Shaping Dog Behaviour

An advanced dog training method

Shaping dog behaviour is an advanced training method that builds on Capturing.

It is referred to as an advanced training method because it needs the trainer to pay vigilant attention to the dog’s movements and have superb timing when rewarding him/her. It is also a higher-level training system because the end result is a complex dog command. The nice thing about it is that it breaks down the complex behaviour in smaller, easily achievable parts for the dog/trainer team to succeed.

It is an extremely  powerful method allowing you to train your GSD to do incredible things like:

  • Turning lights on or off
  • Opening a door
  • Finding an object
  • It can also use shaping dog training for dog tricks: spin, roll-over, play-dead and many more.

It is a positive method enabling you teach a complex behaviour without any negatives. It can be achieved using a combination of clicker training with dog shaping or use a marker word/food treat

How to train a dog with Shaping

Shaping dog behaviour uses Capturing to train advanced behaviours the dog would not normally produce on its own. Capturing is a training technique method in which you wait for the dog to perform the action (e.g. sit) then reward it when and as it happens. The use of rewards make the behaviour happen more frequently, enabling you to then add a word command and/or hand signal to it.

In shaping, instead of capturing the full behaviour (“sit”) you capture the successive steps towards the final behaviour.

Here is an example to train your dog to ring a bell:

  1. Place a bell where you would like it to be (e.g., next to the door, to signal to go out to toilet).
  2. Start the training session near the bell area. Wait and observe!
  3. If your dog “looks” at the bell – mark and reward.  You can also use a clicker instead of a word.
  4. Reward a few looks at the bell.  Then raise your criteria for rewards, now the dog has to take one step towards the bell to get the treat.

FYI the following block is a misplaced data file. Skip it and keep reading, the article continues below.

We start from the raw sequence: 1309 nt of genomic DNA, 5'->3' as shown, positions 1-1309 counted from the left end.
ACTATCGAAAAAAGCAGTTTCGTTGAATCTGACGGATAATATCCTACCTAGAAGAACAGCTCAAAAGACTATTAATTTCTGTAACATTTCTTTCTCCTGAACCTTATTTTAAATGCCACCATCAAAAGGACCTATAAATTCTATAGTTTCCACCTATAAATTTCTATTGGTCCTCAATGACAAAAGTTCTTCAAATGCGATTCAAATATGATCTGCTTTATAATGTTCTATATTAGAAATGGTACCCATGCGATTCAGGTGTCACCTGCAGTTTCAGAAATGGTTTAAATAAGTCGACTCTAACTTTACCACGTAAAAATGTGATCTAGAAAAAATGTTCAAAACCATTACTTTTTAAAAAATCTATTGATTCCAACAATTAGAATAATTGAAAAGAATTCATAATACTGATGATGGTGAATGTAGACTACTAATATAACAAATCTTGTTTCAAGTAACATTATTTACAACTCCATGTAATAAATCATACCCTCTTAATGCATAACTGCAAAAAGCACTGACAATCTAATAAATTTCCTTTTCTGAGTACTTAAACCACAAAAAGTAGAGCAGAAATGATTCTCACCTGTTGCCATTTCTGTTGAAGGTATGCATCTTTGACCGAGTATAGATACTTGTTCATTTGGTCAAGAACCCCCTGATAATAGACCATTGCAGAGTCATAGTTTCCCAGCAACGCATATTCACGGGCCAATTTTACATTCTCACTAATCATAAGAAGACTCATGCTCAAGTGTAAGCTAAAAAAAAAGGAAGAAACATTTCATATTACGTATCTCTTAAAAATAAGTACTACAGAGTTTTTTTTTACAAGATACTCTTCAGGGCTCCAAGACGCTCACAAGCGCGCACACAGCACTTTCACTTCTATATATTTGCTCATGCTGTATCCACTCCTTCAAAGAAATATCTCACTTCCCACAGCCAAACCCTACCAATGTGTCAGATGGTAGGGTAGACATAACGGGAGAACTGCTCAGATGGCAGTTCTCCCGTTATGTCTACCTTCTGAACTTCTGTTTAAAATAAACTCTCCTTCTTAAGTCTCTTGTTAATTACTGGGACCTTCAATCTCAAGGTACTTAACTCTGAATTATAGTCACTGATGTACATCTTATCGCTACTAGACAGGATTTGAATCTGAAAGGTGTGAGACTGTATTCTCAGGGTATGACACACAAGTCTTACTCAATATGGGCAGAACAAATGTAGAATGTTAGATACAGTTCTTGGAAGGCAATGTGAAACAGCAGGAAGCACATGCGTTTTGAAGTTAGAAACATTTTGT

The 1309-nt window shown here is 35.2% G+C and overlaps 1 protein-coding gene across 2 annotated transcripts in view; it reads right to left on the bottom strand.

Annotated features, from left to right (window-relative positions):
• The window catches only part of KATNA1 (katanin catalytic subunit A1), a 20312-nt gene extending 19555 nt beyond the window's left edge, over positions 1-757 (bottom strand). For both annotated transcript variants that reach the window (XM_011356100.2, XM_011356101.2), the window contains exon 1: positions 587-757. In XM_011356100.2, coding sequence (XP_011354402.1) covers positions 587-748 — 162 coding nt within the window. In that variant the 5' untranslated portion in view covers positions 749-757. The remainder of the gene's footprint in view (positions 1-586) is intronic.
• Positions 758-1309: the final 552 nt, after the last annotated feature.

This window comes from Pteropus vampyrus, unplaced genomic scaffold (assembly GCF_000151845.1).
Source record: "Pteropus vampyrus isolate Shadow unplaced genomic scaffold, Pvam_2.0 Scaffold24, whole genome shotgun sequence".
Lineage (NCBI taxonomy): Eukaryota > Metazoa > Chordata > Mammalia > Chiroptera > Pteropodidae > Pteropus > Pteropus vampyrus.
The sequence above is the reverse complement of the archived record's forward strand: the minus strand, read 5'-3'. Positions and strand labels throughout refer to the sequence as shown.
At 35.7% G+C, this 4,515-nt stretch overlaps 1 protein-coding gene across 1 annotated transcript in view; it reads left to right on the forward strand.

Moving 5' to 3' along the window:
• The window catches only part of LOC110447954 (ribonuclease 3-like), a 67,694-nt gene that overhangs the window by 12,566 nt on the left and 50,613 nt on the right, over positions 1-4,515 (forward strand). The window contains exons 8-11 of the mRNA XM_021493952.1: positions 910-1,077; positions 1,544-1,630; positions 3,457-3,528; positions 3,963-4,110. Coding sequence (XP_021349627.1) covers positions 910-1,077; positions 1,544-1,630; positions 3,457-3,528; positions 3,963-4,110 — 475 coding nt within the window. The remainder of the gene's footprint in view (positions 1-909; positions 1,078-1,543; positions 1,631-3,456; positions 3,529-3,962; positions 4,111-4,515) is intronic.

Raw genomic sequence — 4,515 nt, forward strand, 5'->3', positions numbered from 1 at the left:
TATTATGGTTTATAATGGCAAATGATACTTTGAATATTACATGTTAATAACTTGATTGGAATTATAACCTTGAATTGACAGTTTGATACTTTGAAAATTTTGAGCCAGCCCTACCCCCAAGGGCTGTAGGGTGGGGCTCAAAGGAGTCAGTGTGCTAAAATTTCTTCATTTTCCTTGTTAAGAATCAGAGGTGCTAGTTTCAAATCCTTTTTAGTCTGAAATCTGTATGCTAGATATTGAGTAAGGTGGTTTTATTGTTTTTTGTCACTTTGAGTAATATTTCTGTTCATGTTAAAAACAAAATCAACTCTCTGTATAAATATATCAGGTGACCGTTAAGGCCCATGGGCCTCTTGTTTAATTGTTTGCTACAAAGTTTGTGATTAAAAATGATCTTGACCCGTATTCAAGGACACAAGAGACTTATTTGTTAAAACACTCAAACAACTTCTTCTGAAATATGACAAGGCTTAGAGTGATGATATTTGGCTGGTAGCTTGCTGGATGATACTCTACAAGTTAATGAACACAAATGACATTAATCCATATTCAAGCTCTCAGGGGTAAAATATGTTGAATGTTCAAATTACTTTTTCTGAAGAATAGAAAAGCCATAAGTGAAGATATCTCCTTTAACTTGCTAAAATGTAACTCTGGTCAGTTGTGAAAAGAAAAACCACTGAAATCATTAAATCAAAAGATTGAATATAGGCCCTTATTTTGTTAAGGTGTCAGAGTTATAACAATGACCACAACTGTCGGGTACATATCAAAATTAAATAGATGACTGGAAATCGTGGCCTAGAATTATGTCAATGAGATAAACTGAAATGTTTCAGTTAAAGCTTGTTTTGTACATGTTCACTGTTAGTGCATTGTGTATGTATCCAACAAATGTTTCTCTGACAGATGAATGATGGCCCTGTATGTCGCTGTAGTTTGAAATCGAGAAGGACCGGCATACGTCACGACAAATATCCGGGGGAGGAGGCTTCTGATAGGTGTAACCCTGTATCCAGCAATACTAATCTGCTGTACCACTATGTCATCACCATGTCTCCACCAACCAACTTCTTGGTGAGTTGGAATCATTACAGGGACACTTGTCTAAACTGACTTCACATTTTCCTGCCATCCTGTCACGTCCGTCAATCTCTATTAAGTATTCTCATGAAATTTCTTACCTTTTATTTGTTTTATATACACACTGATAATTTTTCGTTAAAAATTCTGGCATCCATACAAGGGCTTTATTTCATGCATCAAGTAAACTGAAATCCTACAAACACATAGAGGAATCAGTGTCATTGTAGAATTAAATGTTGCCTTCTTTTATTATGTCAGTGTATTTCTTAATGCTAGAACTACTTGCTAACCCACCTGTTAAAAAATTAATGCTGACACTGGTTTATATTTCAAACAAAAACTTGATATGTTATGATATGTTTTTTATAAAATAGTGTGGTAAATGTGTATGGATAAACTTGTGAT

5. Be patient! Some dogs may walk directly to the bell, while other s will take a while to figure out what it is they need to do. 
  6. If your GSD moves a little bit towards the bell – mark and reward. Even if it was only one step, it’s a start in the right direction.
  7. As your GSD improves, raise the criteria and only reward as he/she moves closer to the bell.
  8. Once you reach this stage you need to understand the concept of a “random reward”. The first few times your GSD does the desired behaviour you must mark and reward every single time. However, after a few successful attempts , you should start randomly reducing the rewards, in a way in which your GSD cannot predict when he/she is going to receive food or not. This is an integral concept in shaping dog behaviour. By randomly rewarding, your GSD will keep on trying. When you raise the criteria you need to reward every single time, then randomly as the GSD masters that particular step/phase of the training. This process is repeated each time the criteria is raised.
  9. Once your GSD touching the bell consistently, start rewarding only the action when he/she makes the bell ring loudly and not the feeble ones. 
  10. Finally, add a command by only rewarding if your hound rings the bell after you prompted with the cue. If you want him/her to ring the bell to toilet outside, then use going outside as the reward instead of a food treat.

Shaping can be a very efficient technique as it takes advantage of the fact that behaviour is variable.

This means that your GSD will repeat the behaviour with slight variations each time.

In Summary:

  • By rewarding your GSD for performing a desired behaviour that eventually leads to a final goal, you can train him/her to perform a variety tasks.
  • The method outlined above on shaping dog behavior can be tweaked and transformed dependent on the speed in which your GSD learns.
  • The more commands you teach your GSD using this method, the faster he/she will learn.

~~ TIPS ~~

  • Shaping  can be taught in a multitude of different ways! 
  • Stay focused through a training session. 
  • Try to finish each training session in a positive tone.
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